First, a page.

This is Part 2 of our article "How To Make Money Selling Your Photos. To get to Part 1, Click HERE.
© 2010, Stephen J. Kristof
all rights reserved
Steps 6-10 in Selling Your Photos to Stock Photo Agencies:
6. About Editing
Be careful about how much you edit your images using Photoshop or similar photo editing software. Go ahead and correct slight issues with brightness, contrast and color tone, but be careful about over-doing the contrast!
Brightness usually needs to be toned-down a bit in digital images, but contrast is tricky. The human brain loves to see highly contrasted images, but designers and photo buyers do not. As we hype the contrast to progressively higher levels, we are reluctant to settle for something less contrasty, even though the less contrasty verion is usually both technically and stylistically a better image.
Bottom line is to et the buyer do the adjustments they want.
CROPPING is a necessity if you need to improve yourcomposition or remove a distracting elemnt. However, be careful about removing too much of the original resolution. Do not "rezz-up" the resolution unless you have professional software that is designed expressly for this purpose. (ie. if you started with a 10MP file, then due to cropping it gets sized down ot 4MP, do not simply raise the resolution back to 10MP. This does not fool the well-trained eye!)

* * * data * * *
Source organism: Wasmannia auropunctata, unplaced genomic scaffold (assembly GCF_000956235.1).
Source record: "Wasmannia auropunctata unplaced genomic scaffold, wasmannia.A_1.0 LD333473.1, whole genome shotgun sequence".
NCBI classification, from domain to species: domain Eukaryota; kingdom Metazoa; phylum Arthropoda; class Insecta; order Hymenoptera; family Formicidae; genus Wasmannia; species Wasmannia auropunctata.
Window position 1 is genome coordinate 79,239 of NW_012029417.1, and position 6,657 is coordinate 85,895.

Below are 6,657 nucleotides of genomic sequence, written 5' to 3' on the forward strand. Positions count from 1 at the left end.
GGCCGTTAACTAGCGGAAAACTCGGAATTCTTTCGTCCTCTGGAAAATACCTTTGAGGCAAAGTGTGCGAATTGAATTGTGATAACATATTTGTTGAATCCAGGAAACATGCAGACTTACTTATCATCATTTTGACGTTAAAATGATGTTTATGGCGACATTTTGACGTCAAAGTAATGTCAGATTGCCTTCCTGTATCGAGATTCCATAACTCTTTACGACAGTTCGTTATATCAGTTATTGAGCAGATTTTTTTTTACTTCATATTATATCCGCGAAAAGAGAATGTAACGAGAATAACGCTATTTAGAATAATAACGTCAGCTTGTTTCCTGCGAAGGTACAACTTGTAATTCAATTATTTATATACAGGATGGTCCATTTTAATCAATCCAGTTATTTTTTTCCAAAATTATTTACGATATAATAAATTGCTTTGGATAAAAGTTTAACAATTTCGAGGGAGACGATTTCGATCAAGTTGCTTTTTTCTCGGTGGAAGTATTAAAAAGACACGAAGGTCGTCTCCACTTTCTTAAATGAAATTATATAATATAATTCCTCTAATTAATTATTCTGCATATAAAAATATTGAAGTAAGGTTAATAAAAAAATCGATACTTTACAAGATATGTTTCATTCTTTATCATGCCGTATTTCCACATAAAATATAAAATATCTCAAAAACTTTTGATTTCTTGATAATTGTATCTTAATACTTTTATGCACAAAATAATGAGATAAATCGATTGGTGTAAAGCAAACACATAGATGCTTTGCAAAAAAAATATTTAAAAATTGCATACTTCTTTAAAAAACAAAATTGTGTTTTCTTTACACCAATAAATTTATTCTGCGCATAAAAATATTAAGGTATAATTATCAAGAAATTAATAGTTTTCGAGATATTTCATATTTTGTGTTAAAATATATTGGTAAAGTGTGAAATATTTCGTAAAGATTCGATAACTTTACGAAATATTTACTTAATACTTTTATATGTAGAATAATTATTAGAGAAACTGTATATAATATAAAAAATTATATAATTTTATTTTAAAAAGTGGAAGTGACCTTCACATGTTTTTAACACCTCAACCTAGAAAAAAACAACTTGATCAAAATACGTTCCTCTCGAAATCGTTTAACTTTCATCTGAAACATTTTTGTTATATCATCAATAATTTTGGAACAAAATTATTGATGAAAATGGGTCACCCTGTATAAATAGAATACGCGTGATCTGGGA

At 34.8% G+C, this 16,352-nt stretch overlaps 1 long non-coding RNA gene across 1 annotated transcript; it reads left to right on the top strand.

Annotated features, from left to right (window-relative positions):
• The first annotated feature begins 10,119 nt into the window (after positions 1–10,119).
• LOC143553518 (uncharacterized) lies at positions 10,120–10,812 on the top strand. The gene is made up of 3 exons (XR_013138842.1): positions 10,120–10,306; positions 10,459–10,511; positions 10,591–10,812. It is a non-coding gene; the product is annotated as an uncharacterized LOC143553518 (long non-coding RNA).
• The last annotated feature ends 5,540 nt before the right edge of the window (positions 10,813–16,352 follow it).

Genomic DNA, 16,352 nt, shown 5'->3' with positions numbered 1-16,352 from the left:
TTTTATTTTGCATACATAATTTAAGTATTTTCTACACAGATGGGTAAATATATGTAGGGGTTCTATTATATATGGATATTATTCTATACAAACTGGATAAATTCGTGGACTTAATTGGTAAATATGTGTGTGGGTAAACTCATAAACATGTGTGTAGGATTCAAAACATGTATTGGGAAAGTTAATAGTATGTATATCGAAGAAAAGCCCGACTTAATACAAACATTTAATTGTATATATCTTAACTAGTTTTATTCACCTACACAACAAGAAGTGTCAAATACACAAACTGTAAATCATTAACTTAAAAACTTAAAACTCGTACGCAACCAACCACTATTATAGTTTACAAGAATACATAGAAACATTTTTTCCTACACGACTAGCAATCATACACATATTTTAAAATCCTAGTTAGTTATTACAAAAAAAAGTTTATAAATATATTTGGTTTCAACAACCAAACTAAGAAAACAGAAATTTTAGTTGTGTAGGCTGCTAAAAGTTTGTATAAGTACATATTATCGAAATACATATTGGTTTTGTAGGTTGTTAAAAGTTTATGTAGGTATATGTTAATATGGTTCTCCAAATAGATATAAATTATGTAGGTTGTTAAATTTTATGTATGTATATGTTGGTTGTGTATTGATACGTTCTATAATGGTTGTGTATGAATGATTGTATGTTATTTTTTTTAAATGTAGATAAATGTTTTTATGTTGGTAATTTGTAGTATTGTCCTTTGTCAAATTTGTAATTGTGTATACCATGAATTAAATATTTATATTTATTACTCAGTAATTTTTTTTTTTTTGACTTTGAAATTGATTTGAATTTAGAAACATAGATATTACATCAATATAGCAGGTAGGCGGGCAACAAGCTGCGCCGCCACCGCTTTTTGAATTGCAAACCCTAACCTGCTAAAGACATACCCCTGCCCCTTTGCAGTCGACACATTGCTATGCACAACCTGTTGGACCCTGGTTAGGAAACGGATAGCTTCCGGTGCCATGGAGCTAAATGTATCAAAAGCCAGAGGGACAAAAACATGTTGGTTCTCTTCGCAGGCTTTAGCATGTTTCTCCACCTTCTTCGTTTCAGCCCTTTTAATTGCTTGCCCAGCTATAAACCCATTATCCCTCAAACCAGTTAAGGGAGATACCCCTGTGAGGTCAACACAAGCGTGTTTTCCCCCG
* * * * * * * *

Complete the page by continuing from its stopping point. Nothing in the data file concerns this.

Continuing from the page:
7. Model Releases
This is an absolute must! If there are ANY recognizable human faces, a standard model release must be signed, scanned, uploaded with each associated image of that person and kept on file. Do not even consider using an image of any human subject for commercial sale if you do not have a legal and valid model release!
8. Copyright and Trademarks
Avoid showing in your images any logos, recognizable products or brand names, publications, protected architectural works, artwork, sculptures or other forms of intellectual property to which other individuals or companies may own copyright or trademark.
9.Keywords and Categories
Customers browsing for images must be able to find yourimages! Include plenty of keywords for each image and ensure that they are geared to a combination of what sells and what is most honestly descriptive of your images. Categories should be named according to the most relevant group or sub-group.
10. Stick to One Category at a Time
Avoid the temptation to go out and begin shooting all types and manner of different subject matter in order to get a good portfolio of images. Stick with one theme, content type or category ntil you have a good collection in that genrel; then and only then – move on to something else.
next interesting HOW-TO photography article:
"How to Win Photography Contests"
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